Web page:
CISO study raises questions over multi-layered security approach
75% of CISOs, despite having a multi-layered security stance, say that persistent coverage gaps allow vulnerabilities into production.
This was among the key findings in US intelligence company Dynatrace’s recent survey of 1,300 chief information security officers (CISOs) in large-size organisations.
The results suggest that the speed and complexity created by using multicloud environments, multiple coding languages, and open source software libraries are making vulnerability management “more difficult”, according to 69% of CISOS
This has been driven by the increasing need to accelerate digital transformation, with most CISOs (79%) finding automatic, continuous runtime vulnerability management “key” to filling the gap in the capabilities of existing security solutions.
However, according to Dynatrace, only 4% of organisations said they have real-time visibility into runtime vulnerabilities in containerised production environments, and only 25% of security teams can access an accurate and updated report of every application and code library running in production in real time.
“These findings underscore that there are always opportunities for vulnerabilities to slip past security teams, regardless of how robust their defenses might be. Both new applications and stable legacy software are prone to vulnerabilities that are more reliably detected in production,” said Bernd Greifeneder, chief technology officer at Dynatrace.
Greifeneder added that most organisations still “lack” real-time visibility into runtime vulnerabilities. He said the problem stems from the “growing use” of cloud-native delivery practices, which enable greater business agility, but also introduce “new complexity” for vulnerability management, attack detection, and blocking.
“The rapid pace of digital transformation means that already overstretched teams are bombarded by thousands of security alerts that make it impossible to see through the noise and focus on what matters. Teams find it impossible to respond manually to every alert, and organisations are exposed to unnecessary risk by allowing vulnerabilities to escape into production,” he explained.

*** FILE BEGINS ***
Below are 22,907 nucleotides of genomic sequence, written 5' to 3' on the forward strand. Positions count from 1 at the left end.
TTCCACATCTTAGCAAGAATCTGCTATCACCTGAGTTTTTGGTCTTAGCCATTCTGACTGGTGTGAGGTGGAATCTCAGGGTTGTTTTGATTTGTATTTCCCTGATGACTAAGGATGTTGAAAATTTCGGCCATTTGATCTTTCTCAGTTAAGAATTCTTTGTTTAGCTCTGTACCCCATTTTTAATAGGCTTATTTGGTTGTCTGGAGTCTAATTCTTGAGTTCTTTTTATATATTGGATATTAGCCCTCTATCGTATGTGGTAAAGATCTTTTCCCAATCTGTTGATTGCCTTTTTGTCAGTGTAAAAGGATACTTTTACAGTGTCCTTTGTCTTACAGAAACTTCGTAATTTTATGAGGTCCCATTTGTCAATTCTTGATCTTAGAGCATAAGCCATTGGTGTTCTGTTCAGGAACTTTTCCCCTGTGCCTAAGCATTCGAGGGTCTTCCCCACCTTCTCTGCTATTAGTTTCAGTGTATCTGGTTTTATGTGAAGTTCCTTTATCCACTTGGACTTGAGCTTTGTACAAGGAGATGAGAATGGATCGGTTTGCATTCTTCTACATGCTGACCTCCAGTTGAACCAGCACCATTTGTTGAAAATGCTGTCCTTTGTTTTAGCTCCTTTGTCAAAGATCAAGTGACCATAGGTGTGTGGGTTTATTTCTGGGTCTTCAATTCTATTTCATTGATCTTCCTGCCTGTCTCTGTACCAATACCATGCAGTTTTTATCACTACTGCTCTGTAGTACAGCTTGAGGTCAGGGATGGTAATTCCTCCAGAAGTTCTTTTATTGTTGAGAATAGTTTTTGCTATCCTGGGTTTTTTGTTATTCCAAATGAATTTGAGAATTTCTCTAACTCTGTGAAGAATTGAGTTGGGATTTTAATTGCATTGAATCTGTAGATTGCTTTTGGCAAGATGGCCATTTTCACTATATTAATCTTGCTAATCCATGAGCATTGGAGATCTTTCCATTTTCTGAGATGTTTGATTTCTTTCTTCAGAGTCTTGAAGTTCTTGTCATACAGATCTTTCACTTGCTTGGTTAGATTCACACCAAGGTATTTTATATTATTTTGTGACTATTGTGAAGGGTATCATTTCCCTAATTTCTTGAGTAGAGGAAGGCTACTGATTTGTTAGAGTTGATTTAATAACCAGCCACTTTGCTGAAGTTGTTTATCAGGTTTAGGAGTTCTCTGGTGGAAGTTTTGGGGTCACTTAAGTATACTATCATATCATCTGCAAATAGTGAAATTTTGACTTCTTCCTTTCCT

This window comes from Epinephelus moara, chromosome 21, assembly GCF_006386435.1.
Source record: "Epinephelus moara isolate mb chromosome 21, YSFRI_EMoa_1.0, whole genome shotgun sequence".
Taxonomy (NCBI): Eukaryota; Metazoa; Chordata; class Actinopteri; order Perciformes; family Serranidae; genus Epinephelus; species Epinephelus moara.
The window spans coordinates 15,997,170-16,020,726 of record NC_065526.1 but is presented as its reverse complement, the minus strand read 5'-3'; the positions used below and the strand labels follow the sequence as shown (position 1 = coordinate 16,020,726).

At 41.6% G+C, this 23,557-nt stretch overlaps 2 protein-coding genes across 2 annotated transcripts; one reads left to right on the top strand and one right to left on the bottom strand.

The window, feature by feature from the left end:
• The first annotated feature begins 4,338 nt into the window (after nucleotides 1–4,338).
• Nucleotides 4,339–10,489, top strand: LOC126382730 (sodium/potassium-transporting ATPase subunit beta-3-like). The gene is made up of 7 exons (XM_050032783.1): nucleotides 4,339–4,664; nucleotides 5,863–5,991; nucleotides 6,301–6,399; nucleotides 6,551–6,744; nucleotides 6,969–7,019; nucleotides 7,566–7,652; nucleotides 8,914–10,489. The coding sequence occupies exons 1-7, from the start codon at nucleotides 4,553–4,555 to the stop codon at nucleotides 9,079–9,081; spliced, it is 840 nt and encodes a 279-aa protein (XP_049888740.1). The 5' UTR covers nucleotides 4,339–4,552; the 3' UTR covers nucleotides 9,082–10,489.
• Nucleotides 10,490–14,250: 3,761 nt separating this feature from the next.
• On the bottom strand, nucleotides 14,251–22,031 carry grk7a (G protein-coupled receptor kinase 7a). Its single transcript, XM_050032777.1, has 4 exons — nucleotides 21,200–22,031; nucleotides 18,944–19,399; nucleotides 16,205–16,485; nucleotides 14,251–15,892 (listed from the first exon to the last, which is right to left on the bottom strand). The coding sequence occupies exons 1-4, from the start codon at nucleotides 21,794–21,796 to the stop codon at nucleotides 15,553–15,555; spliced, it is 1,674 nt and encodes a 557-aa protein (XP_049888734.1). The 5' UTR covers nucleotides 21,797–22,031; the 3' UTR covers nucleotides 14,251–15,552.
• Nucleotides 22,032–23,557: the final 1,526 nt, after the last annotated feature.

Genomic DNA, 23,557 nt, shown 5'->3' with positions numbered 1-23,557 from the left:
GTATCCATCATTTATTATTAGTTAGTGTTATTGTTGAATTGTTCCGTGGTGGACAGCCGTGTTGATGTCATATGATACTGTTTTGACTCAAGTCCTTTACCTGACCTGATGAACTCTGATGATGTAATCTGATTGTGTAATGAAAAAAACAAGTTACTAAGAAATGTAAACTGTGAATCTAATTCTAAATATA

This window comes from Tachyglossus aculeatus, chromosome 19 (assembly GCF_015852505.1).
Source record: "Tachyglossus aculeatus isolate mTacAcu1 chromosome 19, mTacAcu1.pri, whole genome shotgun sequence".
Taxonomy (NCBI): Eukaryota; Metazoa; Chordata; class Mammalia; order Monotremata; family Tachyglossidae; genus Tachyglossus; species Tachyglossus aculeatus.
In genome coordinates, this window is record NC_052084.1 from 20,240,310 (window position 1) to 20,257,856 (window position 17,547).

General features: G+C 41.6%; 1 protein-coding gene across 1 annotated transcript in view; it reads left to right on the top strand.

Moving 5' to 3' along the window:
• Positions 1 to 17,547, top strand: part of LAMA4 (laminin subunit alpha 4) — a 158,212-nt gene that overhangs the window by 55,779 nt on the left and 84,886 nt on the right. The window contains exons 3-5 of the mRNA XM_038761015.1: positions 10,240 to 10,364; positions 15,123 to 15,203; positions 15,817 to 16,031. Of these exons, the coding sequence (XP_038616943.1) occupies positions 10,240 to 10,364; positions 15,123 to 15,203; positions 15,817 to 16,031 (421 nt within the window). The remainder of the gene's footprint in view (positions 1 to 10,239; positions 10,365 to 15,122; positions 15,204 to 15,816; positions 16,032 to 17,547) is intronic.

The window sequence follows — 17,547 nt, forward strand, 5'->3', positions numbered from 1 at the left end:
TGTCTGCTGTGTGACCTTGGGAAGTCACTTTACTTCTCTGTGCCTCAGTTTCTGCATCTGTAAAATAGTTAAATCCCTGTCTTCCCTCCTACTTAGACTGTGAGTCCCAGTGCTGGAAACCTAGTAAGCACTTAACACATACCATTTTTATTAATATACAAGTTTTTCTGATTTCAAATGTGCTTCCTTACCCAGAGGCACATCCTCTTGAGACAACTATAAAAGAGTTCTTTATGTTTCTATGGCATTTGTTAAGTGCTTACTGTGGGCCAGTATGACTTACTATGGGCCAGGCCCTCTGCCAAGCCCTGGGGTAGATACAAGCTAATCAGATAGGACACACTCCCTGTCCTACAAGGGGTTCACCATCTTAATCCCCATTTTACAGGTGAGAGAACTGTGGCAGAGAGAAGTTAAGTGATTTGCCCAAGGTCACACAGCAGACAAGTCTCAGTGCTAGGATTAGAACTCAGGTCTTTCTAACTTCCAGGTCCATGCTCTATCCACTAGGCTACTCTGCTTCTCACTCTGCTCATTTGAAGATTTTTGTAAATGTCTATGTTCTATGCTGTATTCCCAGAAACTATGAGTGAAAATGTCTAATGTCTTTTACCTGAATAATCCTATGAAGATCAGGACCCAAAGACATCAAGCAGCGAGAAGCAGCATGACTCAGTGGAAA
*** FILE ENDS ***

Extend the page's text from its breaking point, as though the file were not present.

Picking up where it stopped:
When it comes to potential application security vulnerability alerts, on average, the US intelligence company reported that organisations receive 2,027 alerts each month.
Less than a third (32%) of these alerts organisations receive each day require action, compared to 42% last year, and on average, application security teams “waste” 28% of their time on vulnerability management tasks that could be automated.
“Organisations realise that to manage vulnerabilities in the cloud-native era effectively, security must become a shared responsibility. The convergence of observability and security is critical to providing development, operations, and security teams with the context needed to understand how their applications are connected, where the vulnerabilities lie, and which need to be prioritised,” continued Greifeneder.
He said that to be “truly effective”, organisations should look for solutions that have AI and automation capabilities at their core, enabling AISecDevOps. Teams will be able identify “vulnerabilities at runtime, block attacks in real time, and remediate software flaws before they can be exploited”.
“Instead, they confidently deliver better, more secure software faster,” concluded the Dynatrace exec.
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